U.S. President Barack Obama promised to push for net neutrality rules and for more transparency in the government's surveillance programs during his State of the Union address late Tuesday.
In a speech largely focused on the U.S. economy and aiding the middle class, Obama also promised to push for the deployment of next generation broadband networks, as he outlined in a preview to the State of the Union a week ago. The president has called on the U.S. Federal Communications Commission to pass strong net neutrality rules and to roll back state limits on municipal broadband projects.
"I intend to protect a free and open internet, extend its reach to every classroom, and every community, and help folks build the fastest networks, so that the next generation of digital innovators and entrepreneurs have the platform to keep reshaping our world," Obama said in his annual speech before the U.S. Congress.
He also called for a new package of cybersecurity legislation, including legal protections for businesses that share cyberthreat information with the government, with details announced earlier this month. His proposal to criminalize violations of terms of service in computer and software products has led to concerns from white-hat hackers.
"No foreign nation, no hacker, should be able to shut down our networks, steal our trade secrets, or invade the privacy of American families, especially our kids," he said Tuesday night. "We are making sure our government integrates intelligence to combat cyberthreats, just as we have done to combat terrorism."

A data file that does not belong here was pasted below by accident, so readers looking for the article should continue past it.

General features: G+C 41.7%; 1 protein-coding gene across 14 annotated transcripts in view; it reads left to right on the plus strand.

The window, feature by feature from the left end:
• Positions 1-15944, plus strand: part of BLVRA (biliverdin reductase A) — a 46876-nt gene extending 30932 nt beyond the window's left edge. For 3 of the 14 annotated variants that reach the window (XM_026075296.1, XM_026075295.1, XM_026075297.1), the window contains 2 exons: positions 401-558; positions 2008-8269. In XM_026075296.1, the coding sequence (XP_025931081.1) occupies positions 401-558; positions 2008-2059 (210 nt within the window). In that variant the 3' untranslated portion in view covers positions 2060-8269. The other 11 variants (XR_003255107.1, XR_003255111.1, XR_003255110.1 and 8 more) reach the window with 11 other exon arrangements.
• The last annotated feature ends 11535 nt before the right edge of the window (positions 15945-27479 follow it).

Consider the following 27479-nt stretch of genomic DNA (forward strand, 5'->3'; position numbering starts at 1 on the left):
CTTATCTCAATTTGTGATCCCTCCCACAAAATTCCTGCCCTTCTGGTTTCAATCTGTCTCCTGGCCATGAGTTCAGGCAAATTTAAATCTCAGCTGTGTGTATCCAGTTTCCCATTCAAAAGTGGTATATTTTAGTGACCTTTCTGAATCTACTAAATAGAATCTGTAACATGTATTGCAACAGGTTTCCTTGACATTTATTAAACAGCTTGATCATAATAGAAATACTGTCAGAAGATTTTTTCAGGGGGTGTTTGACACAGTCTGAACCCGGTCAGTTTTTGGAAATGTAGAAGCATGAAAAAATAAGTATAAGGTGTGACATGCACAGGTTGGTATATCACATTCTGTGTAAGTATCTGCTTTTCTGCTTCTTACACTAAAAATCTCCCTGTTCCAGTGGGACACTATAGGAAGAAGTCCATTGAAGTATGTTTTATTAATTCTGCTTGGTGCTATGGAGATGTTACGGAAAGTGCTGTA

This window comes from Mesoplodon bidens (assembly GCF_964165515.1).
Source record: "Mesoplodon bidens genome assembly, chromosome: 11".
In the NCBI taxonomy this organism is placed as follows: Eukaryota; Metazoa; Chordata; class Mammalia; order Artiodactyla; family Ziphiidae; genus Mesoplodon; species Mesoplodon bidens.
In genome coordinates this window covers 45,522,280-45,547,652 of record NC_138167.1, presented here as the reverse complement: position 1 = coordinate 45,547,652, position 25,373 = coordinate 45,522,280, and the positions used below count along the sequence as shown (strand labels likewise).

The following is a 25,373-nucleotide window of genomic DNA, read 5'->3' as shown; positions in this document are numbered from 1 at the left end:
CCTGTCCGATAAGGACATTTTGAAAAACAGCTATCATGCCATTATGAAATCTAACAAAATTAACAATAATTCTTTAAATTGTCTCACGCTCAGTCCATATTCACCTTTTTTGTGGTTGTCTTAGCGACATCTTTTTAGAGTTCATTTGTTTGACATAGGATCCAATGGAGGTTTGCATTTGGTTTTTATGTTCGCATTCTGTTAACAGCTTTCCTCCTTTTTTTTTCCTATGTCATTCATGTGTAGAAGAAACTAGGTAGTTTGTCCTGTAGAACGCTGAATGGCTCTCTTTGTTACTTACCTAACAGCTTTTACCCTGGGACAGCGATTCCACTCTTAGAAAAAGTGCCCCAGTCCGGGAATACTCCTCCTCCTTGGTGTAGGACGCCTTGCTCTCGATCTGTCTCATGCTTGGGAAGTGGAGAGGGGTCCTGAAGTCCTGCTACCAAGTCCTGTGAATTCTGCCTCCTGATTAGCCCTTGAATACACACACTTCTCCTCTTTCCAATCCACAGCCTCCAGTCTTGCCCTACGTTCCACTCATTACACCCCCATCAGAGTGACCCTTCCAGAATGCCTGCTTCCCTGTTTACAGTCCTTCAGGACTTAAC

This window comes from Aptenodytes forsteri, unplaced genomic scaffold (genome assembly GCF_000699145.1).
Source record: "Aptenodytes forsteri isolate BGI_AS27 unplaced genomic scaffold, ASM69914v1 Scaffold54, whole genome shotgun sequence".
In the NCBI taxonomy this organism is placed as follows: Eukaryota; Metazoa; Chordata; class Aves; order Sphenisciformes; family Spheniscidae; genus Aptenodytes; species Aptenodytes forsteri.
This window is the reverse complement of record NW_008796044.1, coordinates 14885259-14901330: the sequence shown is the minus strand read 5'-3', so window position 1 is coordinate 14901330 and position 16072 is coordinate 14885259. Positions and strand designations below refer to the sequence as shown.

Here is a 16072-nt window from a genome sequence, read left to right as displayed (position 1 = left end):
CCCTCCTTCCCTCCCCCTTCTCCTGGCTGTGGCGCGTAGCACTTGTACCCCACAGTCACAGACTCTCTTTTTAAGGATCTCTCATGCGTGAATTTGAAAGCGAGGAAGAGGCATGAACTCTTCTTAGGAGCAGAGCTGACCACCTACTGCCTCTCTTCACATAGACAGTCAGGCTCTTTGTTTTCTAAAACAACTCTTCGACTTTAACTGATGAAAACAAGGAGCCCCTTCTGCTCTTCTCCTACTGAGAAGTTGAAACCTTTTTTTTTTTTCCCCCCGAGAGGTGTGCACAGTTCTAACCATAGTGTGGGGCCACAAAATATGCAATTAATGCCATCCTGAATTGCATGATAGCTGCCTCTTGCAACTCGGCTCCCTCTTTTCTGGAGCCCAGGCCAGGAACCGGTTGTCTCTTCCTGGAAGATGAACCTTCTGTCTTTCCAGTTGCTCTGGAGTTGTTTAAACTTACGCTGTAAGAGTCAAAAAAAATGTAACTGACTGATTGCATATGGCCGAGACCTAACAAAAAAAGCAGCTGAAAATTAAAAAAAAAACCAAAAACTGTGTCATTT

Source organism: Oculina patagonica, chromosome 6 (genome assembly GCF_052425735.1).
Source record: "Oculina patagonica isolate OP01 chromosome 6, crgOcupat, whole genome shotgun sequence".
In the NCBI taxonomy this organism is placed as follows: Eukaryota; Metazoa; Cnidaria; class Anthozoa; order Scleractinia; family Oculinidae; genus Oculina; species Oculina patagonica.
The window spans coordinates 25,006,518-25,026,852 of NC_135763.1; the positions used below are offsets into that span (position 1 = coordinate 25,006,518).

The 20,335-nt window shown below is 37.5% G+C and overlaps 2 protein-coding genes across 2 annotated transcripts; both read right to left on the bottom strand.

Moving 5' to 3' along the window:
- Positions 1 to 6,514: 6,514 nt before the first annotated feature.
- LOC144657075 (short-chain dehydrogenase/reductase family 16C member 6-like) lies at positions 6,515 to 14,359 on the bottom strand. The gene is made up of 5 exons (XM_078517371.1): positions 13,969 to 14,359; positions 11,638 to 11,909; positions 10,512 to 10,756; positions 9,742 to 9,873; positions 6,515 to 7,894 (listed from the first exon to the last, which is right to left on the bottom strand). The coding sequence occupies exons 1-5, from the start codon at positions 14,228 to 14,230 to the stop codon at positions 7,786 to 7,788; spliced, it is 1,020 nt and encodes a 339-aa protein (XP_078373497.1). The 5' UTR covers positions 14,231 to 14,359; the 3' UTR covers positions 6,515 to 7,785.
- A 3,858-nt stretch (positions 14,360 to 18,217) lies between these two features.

Congress must "finally pass" legislation to combat cyberattacks and identity theft, he said. "If we don't act, we'll leave our nation and our economy vulnerable," Obama added. "If we do, we can continue to protect the technologies that have unleashed untold opportunities for people around the globe."
Earlier this month, Obama called for Congress to pass a consumer privacy bill of rights and a law requiring businesses with data breaches to report them to affected customers within 30 days.
On the U.S. government's controversial surveillance programs, Obama said the U.S. must uphold its commitment to civil liberties "if we want maximum cooperation from other countries and industry in our fight against terrorist networks."
He promised a new report on surveillance programs and privacy next month. "While some have moved on from the debates over our surveillance programs, I haven't," he said. "As promised, our intelligence agencies have worked hard, with the recommendations of privacy advocates, to increase transparency and build more safeguards against potential abuse."
Obama also noted that his administration has worked to protect "human dignity" and privacy, including during the use of surveillance drones. His administration has "worked to make sure our use of new technology like drones is properly constrained," he said.
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